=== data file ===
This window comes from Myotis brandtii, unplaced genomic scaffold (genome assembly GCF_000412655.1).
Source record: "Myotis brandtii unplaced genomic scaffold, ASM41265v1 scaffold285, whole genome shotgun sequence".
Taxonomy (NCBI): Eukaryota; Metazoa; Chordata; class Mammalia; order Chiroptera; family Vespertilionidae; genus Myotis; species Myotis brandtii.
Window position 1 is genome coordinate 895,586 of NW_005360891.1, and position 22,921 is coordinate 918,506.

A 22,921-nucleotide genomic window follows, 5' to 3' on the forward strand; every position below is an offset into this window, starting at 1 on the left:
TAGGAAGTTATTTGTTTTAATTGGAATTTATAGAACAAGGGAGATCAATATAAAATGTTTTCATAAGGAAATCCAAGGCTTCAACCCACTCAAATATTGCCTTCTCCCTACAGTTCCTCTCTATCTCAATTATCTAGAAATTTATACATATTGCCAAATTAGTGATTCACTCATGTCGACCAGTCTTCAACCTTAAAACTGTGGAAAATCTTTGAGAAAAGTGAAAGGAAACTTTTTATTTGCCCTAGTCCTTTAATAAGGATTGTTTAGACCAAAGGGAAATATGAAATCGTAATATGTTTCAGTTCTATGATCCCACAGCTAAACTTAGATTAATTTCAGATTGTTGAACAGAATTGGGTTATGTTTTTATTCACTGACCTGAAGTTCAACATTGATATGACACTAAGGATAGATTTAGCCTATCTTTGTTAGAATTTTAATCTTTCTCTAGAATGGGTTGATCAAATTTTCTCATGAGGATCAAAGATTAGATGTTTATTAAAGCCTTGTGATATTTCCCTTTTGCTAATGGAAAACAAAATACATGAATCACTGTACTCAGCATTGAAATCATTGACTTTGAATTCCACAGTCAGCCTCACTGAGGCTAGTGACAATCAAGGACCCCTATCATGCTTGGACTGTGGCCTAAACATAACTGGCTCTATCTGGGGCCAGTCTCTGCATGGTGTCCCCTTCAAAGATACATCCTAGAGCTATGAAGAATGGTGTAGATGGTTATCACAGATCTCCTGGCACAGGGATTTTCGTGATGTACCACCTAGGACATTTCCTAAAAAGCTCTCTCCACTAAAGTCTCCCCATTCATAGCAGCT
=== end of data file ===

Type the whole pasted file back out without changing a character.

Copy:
This window comes from Myotis brandtii, unplaced genomic scaffold (genome assembly GCF_000412655.1).
Source record: "Myotis brandtii unplaced genomic scaffold, ASM41265v1 scaffold285, whole genome shotgun sequence".
Taxonomy (NCBI): Eukaryota; Metazoa; Chordata; class Mammalia; order Chiroptera; family Vespertilionidae; genus Myotis; species Myotis brandtii.
Window position 1 is genome coordinate 895,586 of NW_005360891.1, and position 22,921 is coordinate 918,506.

A 22,921-nucleotide genomic window follows, 5' to 3' on the forward strand; every position below is an offset into this window, starting at 1 on the left:
TAGGAAGTTATTTGTTTTAATTGGAATTTATAGAACAAGGGAGATCAATATAAAATGTTTTCATAAGGAAATCCAAGGCTTCAACCCACTCAAATATTGCCTTCTCCCTACAGTTCCTCTCTATCTCAATTATCTAGAAATTTATACATATTGCCAAATTAGTGATTCACTCATGTCGACCAGTCTTCAACCTTAAAACTGTGGAAAATCTTTGAGAAAAGTGAAAGGAAACTTTTTATTTGCCCTAGTCCTTTAATAAGGATTGTTTAGACCAAAGGGAAATATGAAATCGTAATATGTTTCAGTTCTATGATCCCACAGCTAAACTTAGATTAATTTCAGATTGTTGAACAGAATTGGGTTATGTTTTTATTCACTGACCTGAAGTTCAACATTGATATGACACTAAGGATAGATTTAGCCTATCTTTGTTAGAATTTTAATCTTTCTCTAGAATGGGTTGATCAAATTTTCTCATGAGGATCAAAGATTAGATGTTTATTAAAGCCTTGTGATATTTCCCTTTTGCTAATGGAAAACAAAATACATGAATCACTGTACTCAGCATTGAAATCATTGACTTTGAATTCCACAGTCAGCCTCACTGAGGCTAGTGACAATCAAGGACCCCTATCATGCTTGGACTGTGGCCTAAACATAACTGGCTCTATCTGGGGCCAGTCTCTGCATGGTGTCCCCTTCAAAGATACATCCTAGAGCTATGAAGAATGGTGTAGATGGTTATCACAGATCTCCTGGCACAGGGATTTTCGTGATGTACCACCTAGGACATTTCCTAAAAAGCTCTCTCCACTAAAGTCTCCCCATTCATAGCAGCT